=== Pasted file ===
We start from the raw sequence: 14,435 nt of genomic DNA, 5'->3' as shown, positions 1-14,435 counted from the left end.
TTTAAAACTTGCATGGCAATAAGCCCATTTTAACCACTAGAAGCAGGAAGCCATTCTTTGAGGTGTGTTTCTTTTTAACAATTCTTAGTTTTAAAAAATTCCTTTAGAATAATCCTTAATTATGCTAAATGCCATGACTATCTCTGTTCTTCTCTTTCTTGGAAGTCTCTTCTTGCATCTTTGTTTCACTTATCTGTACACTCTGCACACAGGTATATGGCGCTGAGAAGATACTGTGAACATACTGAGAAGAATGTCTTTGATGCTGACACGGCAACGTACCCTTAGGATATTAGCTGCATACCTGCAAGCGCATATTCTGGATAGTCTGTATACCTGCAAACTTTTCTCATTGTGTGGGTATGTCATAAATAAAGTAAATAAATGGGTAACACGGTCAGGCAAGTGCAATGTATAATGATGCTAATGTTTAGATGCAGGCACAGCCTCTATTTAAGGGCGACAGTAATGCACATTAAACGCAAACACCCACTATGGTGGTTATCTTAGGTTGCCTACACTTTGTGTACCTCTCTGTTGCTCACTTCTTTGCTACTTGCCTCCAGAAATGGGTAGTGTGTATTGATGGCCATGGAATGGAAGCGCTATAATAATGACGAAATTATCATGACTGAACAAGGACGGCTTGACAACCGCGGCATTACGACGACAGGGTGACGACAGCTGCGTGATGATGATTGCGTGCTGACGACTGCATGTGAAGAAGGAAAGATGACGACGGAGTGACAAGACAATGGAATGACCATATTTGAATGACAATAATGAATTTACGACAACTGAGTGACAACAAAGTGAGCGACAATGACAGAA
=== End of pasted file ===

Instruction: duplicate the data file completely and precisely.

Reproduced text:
We start from the raw sequence: 14,435 nt of genomic DNA, 5'->3' as shown, positions 1-14,435 counted from the left end.
TTTAAAACTTGCATGGCAATAAGCCCATTTTAACCACTAGAAGCAGGAAGCCATTCTTTGAGGTGTGTTTCTTTTTAACAATTCTTAGTTTTAAAAAATTCCTTTAGAATAATCCTTAATTATGCTAAATGCCATGACTATCTCTGTTCTTCTCTTTCTTGGAAGTCTCTTCTTGCATCTTTGTTTCACTTATCTGTACACTCTGCACACAGGTATATGGCGCTGAGAAGATACTGTGAACATACTGAGAAGAATGTCTTTGATGCTGACACGGCAACGTACCCTTAGGATATTAGCTGCATACCTGCAAGCGCATATTCTGGATAGTCTGTATACCTGCAAACTTTTCTCATTGTGTGGGTATGTCATAAATAAAGTAAATAAATGGGTAACACGGTCAGGCAAGTGCAATGTATAATGATGCTAATGTTTAGATGCAGGCACAGCCTCTATTTAAGGGCGACAGTAATGCACATTAAACGCAAACACCCACTATGGTGGTTATCTTAGGTTGCCTACACTTTGTGTACCTCTCTGTTGCTCACTTCTTTGCTACTTGCCTCCAGAAATGGGTAGTGTGTATTGATGGCCATGGAATGGAAGCGCTATAATAATGACGAAATTATCATGACTGAACAAGGACGGCTTGACAACCGCGGCATTACGACGACAGGGTGACGACAGCTGCGTGATGATGATTGCGTGCTGACGACTGCATGTGAAGAAGGAAAGATGACGACGGAGTGACAAGACAATGGAATGACCATATTTGAATGACAATAATGAATTTACGACAACTGAGTGACAACAAAGTGAGCGACAATGACAGAA